Brooks & Dunn are set to be inducted into the Country Music Hall of Fame on Sunday night (Oct. 19), alongside comedian Ray Stevens and record label executive Jerry Bradley. The legendary country duo has made something of a comeback this year, with their Reboot album and a Country Music Hall of Fame exhibit that will run until July, and thanks to the recent interest in '90s country music among younger fans, they've cultivated a new listener base.

"It's a head trip for us," Ronnie Dunn told The Boot in an interview back in March.

"I would argue that [our younger fans] don’t see us as much as traditionalists as, maybe, at the risk of sounding arrogant, this music has just stood the test of time, and it’s songs that they liked. I don’t think they necessarily consider us traditional country music," Kix Brooks says. "They know the history of country music enough to know that we’re not Merle Haggard."

Brooks and Dunn don't consider themselves traditional by the standards of country music history, either. As the genre moves forward, definitions change, however, and compared to the pop-leaning sound that's become popular in the last decade, their songwriting and sound can be viewed as congruent with the long-established understanding of what country music is. At the time, though, it didn't feel that way.

"A bigger reminder was Haggard showing up at the studio when we were recording "Hard Workin’ Man." I was embarrassed: Merle Haggard showing up, and I’m like, 'I’m not doing a traditional country song,'" Dunn says. "That was our perception in the day of what that real stuff was. It’s hard to grasp it. Now, it’s even exponentially blown out there to where there’s so many different types of music coming out of Nashville that it’s confusing at times."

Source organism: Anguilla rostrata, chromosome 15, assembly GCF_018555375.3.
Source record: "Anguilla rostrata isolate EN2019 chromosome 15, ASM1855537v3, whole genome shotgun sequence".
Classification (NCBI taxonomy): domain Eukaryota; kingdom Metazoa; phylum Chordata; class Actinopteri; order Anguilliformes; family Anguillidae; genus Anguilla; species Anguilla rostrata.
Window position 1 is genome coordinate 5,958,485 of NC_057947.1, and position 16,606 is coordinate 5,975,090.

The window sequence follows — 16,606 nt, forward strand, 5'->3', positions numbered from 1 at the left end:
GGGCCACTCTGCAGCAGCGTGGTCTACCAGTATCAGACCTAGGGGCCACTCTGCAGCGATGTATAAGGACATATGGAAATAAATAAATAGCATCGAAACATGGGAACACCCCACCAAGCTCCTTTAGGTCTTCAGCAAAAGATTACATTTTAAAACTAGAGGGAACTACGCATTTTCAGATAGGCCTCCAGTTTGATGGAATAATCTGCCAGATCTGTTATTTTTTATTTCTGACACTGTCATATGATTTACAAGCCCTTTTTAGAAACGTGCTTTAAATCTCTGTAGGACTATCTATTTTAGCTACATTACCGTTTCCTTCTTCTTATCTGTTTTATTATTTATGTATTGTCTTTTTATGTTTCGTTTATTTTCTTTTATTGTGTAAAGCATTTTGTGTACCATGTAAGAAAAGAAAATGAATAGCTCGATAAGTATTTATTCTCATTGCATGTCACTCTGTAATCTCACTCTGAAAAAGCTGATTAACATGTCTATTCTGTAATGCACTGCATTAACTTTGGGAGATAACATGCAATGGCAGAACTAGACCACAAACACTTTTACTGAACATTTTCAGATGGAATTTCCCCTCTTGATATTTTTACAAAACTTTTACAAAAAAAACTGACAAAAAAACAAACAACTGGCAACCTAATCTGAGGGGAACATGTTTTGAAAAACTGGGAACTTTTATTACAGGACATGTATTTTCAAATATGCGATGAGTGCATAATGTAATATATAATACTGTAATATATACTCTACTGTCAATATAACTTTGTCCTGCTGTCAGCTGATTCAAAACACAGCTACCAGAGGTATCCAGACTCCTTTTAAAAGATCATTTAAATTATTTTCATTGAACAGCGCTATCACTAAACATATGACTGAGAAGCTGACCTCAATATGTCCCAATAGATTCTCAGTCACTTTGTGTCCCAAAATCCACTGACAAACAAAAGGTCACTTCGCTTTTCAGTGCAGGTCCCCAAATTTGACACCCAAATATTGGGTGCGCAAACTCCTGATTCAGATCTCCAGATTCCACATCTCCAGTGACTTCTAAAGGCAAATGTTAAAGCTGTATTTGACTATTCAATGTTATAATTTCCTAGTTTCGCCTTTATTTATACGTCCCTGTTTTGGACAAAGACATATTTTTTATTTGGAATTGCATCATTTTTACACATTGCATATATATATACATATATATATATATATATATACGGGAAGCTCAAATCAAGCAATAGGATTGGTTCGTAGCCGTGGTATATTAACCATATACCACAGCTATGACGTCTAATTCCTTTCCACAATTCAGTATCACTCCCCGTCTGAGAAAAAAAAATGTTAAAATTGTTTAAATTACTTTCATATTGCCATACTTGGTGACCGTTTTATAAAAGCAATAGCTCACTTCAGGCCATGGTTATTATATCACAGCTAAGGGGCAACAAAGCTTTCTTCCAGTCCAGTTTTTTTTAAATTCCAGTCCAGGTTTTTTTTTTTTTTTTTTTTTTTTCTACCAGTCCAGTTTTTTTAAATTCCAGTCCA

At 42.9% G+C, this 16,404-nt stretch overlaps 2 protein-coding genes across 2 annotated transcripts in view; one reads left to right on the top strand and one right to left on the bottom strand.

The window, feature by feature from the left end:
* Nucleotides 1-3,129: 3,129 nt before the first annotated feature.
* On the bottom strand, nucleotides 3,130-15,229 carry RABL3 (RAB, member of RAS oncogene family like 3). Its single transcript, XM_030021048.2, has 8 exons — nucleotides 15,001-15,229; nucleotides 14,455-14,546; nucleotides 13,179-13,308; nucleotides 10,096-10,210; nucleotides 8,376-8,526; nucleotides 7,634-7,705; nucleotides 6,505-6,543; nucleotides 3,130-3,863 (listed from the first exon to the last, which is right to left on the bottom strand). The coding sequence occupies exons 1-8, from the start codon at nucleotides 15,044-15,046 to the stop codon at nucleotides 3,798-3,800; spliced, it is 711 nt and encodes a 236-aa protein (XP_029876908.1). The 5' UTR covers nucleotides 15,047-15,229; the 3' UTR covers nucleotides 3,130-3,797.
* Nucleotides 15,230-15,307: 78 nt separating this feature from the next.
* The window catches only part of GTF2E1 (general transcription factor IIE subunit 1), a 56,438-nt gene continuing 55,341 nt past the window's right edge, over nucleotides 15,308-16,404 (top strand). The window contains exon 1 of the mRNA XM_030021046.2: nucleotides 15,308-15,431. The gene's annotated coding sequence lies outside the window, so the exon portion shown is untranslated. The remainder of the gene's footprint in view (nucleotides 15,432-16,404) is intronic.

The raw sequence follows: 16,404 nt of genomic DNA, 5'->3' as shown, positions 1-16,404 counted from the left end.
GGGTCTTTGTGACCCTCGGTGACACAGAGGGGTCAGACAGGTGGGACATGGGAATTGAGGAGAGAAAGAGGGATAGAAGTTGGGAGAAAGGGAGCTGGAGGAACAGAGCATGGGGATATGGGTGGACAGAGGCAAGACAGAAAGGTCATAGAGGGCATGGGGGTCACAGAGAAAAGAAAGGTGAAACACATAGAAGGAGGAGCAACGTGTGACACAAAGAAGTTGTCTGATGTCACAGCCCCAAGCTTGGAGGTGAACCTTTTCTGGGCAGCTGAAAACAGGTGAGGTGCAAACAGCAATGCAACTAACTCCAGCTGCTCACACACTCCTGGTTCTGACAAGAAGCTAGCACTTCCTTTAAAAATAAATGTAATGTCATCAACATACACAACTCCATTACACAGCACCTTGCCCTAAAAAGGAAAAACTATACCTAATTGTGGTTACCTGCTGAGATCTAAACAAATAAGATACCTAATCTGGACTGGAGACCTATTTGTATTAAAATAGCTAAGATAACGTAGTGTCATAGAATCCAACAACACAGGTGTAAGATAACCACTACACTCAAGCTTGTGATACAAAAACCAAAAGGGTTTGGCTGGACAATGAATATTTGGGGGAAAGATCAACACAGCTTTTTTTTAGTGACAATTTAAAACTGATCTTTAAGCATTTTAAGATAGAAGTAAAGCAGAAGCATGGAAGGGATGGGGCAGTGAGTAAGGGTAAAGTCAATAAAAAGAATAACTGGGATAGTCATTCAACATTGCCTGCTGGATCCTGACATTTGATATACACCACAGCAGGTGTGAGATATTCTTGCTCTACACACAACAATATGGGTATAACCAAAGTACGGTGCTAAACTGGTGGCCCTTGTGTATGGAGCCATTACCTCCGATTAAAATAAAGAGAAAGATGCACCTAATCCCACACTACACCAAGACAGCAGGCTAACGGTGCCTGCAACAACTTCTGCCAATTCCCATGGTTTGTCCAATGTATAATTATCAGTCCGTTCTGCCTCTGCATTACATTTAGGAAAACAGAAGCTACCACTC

Some of the 1990s' biggest country artists propelled the genre forward by expanding what live shows could be like and how big an audience an act could draw, both in terms of ticket and album sales. During their peak era, Brooks & Dunn were part of that trend, stretching the limits of country music as the sonic tides shifted (for example, by investing money and time into stunts for stadium shows). Nonetheless, and despite that era's lasting impact on how the business operates today, people consider them traditionalists and remain fans because of one thing: the songs.

"There were times throughout our career when we were blowing up inflatables bigger than our stage, blowing confetti out every night, having huge balloon drops night after night on tours, swinging from the ceiling," Brooks recalls. "Even during that time, we would catch ourselves and talk about it a lot, going, 'Is the smoke, the lights, the nonsense, is that getting in the way of our music?'

"Hardly anybody’s talking about those inflatables [today] -- all those hundreds of thousands of dollars we spent shooting ourselves out of cannons. Nobody’s talking about that," he continues. "They’re all talking about the music, here, that many years later, which is pretty freakin’ cool for us."

Brooks & Dunn's legacy is multi-faceted: Twenty No. 1 hits, including "Neon Moon" and "My Maria," two Grammy Awards, 17 CMA Awards and 29 ACM Awards dot their resume. However, the songs are what has put them in the ranks with classic artists and the other Hall of Famers.

"All that [extra] stuff that we did [as] Brooks & Dunn will be forgotten in time," Dunn says, "but the songs, that’s what’ll move it forward. They’ll be alive; we won’t."

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